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Don't Fence Me In

Virginia Union: Tear down this wall!



For 110 years the Virginia Union University campus on North Side has anchored the intersection of Brook Road and Lombardy Street. And since the 1940s, the Belgian Building, a relic of the 1939 New York World's Fair and one of our city's modernist showpieces, has stood in dramatic architectural contrast to the elegant lines and rusticated walls of the campus' assemblage of nine spectacular, Romanesque Revival buildings. Since the 1890s these academic, administrative and residential structures have lined the gentle knoll, running the length of the campus and sloping gradually down to what was once Bacon's Quarter Branch.

And like all of our area's campuses — from Virginia State University in Chesterfield County to Randolph-Macon College in Ashland — the VUU grounds have been parklike and fluid, melding easily into their surrounding neighborhoods. Until recently, that is. What Virginia Union students are encountering as they return for the fall semester is a high metal fence encircling most of the perimeter of their campus and a security gatehouse and checkpoint.

The fence has nothing to do with landscaping and beautification. Instead, it's a disturbing signal and a physical symbol of an institution shutting itself off from its surrounding community. While colleges and universities are understandably and increasingly concerned about their role in loco parentis, and robbery, rape, drugs and even murder are realities on American campuses, the installation of this penal-looking security fence is a sad indicator of a slippage in cherished, long-held cultural values and community landscaping aesthetics.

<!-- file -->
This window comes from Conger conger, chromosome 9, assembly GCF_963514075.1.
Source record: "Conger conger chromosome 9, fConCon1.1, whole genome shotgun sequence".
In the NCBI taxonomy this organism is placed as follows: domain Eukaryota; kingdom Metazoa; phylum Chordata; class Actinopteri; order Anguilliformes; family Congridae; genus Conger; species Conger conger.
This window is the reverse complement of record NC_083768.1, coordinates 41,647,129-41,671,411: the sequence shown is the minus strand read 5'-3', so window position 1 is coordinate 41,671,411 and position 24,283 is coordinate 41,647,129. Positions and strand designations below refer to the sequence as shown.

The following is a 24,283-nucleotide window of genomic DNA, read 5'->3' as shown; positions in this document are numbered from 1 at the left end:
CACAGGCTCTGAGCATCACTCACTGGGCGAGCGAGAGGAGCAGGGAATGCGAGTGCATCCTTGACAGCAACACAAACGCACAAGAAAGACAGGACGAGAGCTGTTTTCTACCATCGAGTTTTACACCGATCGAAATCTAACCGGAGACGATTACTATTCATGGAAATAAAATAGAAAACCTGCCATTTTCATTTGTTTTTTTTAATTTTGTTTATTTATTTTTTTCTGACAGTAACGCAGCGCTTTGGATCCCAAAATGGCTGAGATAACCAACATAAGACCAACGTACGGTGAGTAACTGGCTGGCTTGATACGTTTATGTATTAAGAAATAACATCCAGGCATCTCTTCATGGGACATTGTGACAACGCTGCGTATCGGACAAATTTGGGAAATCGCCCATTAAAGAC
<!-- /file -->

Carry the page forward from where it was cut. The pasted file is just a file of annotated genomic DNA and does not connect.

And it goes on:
Locally, in recent years the reality of enclosed spaces for security reasons has gained traction. We don't give gated residential communities a second thought. And corporate and institutional installations that look like armed camps — witness the Federal Reserve Bank on Byrd Street or the Philip Morris office complex on West Broad Street — are reminders that our nation's might rests in its perceived financial and commercial prowess. Not to mention that there are forces out there who resent this.

But locking down an American college campus — with No Trespassing signs, spiked fences and guardhouses like VUU has done — is something else altogether. Our nation's long and proud tradition has been that academic centers were not just open to all, but that students should interact freely and naturally with surrounding communities

This tradition was established in the 1860s when President Abraham Lincoln signed the land-grant college act. For the first time an expanded higher-educational system was deemed essential to serve a fast-growing population and increasingly industrial world. College and university campuses no longer would be seen as ivory towers, but rather as egalitarian and welcoming places and spaces.

In response to the spirit of the times, in the late 19th century Frederick Law Olmstead, our nation's genius landscape architect and the shaper of New York City's Central Park, designed numerous college campuses. In each instance he stressed the importance of their openness to the community by making them parklike and welcoming.